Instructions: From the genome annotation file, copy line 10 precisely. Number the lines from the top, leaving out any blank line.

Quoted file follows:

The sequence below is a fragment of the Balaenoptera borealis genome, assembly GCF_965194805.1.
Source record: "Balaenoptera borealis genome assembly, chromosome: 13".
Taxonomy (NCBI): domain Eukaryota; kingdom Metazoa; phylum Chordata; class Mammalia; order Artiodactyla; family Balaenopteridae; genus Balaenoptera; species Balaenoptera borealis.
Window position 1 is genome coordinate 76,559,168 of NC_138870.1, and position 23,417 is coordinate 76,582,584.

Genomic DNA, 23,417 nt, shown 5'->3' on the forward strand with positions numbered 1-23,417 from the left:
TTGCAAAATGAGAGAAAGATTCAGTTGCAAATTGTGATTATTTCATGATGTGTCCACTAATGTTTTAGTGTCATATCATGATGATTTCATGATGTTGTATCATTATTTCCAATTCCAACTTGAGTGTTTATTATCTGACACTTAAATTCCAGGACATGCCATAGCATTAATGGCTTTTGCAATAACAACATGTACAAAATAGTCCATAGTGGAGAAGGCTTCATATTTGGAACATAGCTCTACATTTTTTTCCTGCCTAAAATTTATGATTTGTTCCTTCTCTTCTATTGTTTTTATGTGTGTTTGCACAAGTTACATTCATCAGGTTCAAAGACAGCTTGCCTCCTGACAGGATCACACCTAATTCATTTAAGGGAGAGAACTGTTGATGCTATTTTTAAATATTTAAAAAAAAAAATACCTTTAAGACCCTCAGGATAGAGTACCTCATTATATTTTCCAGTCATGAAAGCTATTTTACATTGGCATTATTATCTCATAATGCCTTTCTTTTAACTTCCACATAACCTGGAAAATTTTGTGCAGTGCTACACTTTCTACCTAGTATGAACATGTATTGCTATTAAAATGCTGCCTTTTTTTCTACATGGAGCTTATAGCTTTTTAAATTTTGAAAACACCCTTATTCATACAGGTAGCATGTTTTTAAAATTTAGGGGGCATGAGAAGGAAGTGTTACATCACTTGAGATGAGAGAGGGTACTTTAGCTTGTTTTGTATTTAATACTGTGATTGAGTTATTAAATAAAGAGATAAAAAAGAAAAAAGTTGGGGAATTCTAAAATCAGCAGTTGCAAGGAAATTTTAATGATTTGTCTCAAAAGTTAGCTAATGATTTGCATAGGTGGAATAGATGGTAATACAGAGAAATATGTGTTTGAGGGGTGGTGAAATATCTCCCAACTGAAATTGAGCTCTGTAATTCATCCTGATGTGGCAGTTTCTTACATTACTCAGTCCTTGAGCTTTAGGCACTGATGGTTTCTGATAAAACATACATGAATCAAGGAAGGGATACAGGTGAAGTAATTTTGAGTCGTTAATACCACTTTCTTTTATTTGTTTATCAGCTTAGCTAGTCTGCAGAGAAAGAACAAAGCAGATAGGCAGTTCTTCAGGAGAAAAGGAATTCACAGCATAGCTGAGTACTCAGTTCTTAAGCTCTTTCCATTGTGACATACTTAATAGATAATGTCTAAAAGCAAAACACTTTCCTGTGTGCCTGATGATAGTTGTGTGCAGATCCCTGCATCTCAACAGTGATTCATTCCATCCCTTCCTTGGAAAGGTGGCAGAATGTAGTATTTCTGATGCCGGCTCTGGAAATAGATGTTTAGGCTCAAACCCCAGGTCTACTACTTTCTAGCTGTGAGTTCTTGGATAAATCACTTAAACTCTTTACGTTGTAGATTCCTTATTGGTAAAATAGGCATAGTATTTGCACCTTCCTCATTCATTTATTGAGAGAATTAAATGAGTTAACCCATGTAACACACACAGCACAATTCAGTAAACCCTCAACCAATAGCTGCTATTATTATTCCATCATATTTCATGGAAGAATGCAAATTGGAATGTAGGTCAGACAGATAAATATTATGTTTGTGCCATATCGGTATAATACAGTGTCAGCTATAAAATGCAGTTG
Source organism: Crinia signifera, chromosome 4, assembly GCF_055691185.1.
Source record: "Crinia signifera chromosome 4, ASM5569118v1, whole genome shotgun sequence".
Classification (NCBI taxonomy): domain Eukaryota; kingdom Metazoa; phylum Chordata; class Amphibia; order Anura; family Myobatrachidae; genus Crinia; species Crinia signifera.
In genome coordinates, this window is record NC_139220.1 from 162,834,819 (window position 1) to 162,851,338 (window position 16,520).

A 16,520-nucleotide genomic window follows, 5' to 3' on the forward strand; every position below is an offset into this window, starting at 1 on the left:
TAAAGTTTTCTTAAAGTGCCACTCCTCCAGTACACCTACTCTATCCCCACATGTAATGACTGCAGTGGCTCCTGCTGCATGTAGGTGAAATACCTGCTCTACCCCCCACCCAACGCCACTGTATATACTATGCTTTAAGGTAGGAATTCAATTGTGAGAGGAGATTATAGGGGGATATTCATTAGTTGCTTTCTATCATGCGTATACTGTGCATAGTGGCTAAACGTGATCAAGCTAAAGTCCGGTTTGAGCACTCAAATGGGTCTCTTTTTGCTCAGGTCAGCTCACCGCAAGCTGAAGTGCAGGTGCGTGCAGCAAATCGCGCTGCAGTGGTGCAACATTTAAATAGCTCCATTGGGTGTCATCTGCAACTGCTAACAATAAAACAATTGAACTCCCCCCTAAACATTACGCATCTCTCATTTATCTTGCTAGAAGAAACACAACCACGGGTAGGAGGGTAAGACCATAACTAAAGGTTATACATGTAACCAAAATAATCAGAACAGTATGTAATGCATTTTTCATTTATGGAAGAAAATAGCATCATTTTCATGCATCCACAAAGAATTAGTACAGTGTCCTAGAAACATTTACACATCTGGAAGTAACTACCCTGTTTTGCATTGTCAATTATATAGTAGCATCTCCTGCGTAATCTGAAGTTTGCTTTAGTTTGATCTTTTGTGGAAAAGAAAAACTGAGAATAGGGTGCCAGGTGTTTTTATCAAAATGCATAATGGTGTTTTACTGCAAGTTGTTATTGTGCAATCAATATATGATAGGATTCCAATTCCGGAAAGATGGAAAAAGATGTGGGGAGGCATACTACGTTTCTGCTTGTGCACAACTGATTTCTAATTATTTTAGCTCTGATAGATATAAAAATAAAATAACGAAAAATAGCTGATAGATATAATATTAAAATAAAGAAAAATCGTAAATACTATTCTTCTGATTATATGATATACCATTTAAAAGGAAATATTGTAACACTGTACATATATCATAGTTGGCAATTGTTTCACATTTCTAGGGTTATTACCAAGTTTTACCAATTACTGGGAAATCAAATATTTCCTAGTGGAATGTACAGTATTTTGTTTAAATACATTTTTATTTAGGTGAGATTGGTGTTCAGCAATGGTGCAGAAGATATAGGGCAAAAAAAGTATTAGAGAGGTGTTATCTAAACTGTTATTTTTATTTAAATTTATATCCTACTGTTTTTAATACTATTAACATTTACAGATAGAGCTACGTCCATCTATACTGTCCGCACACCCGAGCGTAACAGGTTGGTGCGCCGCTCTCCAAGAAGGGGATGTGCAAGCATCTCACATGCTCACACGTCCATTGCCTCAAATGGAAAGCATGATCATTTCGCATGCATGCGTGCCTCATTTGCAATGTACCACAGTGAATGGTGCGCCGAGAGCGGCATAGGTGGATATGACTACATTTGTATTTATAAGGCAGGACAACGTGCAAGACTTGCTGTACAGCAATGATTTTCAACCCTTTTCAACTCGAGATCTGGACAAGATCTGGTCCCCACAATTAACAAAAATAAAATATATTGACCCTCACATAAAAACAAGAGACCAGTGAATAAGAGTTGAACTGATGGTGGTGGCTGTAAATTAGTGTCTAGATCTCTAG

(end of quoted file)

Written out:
In genome coordinates, this window is record NC_139220.1 from 162,834,819 (window position 1) to 162,851,338 (window position 16,520).